Once you lose the ability to get up, you never want to lie down and it was taking me an hour to get out of bed each morning.  I would position myself and hoist, fall down, writhe around in pain again and again and continue this until I could position myself on the edge of the mattress, then slowly shift my bottom down until I reach the end of the bed, where, with the help of the bed frame and the walking sticks I could rise (and fall) until I was standing.   I was like a fish out of water.  Literally gasping between flaps, flailing without limbs.     I learned how to pee standing up  because sitting became no longer an option unless I sloped into a half lay, and I cried out as I hurled my body to the upward position   By this point I had stopped driving and had become reliant on friends and family  to drive me to only necessary places.   The week before I had driven my son to a friends house and spent the entire drive breathing heavily – remincent of birthing.  My son reassured me that this was only temporary, and I would mend.  He was handling it better than me, which was strangely reassuring. And he was now serving me food and tending to my needs instead of the other way around.   That was, in my mind, the time it was to admit the rabbit hole had closed around me and I was truly in the dark.

During all this,  I sadly missed attending my step sons wedding, and a number of other family moments I thought were probably important, but avoided inclusion.  One evening  my step children and their partners  came over for dinner, the four girls all cooking in the kitchen, two of which are pregnant with our future grandchildren, the three boys all sitting around the table talking of the upcoming wedding.  I sat alone in the living room, watching on, with my walking sticks by my side, propped up in a position that I could tolerate for a few hours.  The girls glowed healthy, a vision that always strikes clearer when you yourself are unwell.   Periodically checking on me, topping up my vodka to numb this mess of a woman, and a look of pity in their eyes as I winced at every move I made.   I saw for a moment the future as they all sat around the table, animated and happy as I half lay with my wobbly TV table and my food cut up for me.    The old biddy that needed feeding and caring for had suddenly found her way into my house and she  was me.   That was a stunning turning point when I silently made a pact with myself to heal quickly and focus on being strong and healthy so that I don’t become what I saw before the right time.     Heck, I have two new babies coming to grandmother, and my 10 year old needs me!  Perhaps those moments are the most important, when the light bulb clicked on, and I vowed I was not going to own this disability and remembered Eden’s words spoken earlier  in the car about this being temporary.  My lovely 10 year old wise son.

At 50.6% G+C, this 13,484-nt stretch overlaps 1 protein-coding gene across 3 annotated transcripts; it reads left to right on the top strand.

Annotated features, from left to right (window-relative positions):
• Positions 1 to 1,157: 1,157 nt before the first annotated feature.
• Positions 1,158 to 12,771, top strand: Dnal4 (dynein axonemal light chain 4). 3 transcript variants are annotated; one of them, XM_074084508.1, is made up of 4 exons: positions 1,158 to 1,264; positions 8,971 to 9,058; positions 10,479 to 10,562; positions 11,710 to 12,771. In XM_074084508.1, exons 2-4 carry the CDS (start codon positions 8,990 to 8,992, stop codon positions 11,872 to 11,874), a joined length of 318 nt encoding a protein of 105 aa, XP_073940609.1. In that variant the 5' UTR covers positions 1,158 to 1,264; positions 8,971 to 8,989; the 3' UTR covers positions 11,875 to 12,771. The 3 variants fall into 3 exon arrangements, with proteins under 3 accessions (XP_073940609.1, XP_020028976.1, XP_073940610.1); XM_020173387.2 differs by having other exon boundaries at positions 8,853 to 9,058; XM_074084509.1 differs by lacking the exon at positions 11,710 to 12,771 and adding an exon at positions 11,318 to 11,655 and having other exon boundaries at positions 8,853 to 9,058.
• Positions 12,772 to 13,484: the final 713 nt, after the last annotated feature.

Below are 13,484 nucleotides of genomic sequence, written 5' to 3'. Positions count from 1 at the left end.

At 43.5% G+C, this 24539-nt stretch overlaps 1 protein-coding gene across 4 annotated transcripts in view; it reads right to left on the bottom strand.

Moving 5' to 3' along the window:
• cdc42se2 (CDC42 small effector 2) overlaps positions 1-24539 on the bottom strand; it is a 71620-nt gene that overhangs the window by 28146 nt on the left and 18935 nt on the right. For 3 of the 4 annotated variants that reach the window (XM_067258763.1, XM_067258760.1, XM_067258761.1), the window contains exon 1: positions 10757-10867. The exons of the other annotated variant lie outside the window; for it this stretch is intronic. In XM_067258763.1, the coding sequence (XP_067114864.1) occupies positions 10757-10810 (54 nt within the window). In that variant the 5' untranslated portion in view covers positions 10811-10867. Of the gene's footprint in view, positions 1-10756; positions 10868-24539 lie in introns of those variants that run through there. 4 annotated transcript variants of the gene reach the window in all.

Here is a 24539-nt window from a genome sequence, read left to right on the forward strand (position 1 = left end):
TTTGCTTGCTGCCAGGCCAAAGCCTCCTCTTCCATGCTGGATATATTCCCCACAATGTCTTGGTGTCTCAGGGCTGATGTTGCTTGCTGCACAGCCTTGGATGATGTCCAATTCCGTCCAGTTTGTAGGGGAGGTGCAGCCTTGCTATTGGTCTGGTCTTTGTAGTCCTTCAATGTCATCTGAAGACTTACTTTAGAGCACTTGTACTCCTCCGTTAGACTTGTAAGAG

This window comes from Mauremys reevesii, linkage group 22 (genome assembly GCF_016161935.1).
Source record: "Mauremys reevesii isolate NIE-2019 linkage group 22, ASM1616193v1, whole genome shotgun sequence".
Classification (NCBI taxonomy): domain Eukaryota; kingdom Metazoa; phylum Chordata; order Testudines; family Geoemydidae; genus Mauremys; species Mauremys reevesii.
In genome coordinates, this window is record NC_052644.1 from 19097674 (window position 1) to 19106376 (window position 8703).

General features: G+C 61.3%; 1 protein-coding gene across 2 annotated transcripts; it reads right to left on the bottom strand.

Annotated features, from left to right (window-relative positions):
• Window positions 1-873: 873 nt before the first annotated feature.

A day passed after my MRI came back and it was faxed to a neurosurgeon, who called me immediately and told me to come the next day.   And  there in print lay the root ofthis problem, shouting from the black and white facsimile the doctor had sent to him, was the culprit, the lower S1 disc ruptured, pushing its leaked contents against my sciatic nerve, rendering me useless and in agony.    He calmly told me he would be drilling into my back with a dremel  like tool and pulling the disc ooze off my nerve which he described as a tuna like substance and scheduled me for surgery 3 days later.  As a virgin to the surgery alter, I was eager to participate because the only other option was to wait it out to heal, which I was told could take as long as 2 years and unknown costs for alternative healing, of course not covered by any insurer.

Its funny how the human spirit takes over during times of chaos and illness.  The surgery seemed inconsequential comparative to the radiating pain, particularly the leg spasms that now invaded me like a bad joke.  I would feel like I was periodically being hit with a bat across my backside and my leg would swing up and over my left leg, trying to run away from these blinding uncontrolled motions.  These would come more and more frequently as the surgery date loomed.    Finally, waiting on a bed  in the pre-op room at the hosptial, the charming surgeon came to my side and smiled, and my leg threw itself in the air as I arched my back in pain.  I was exhausted by my bodies own mechanisms, by the sheer lack of control I know had.   His hand patted my arm, the classic doctor motion to instill some hope, and reassured me that it would be over soon.  Vulnerable and tearful,  I lay back and watched the lights above me as I was wheeled into the operating room.  I was now in a movie,  there was no turning back.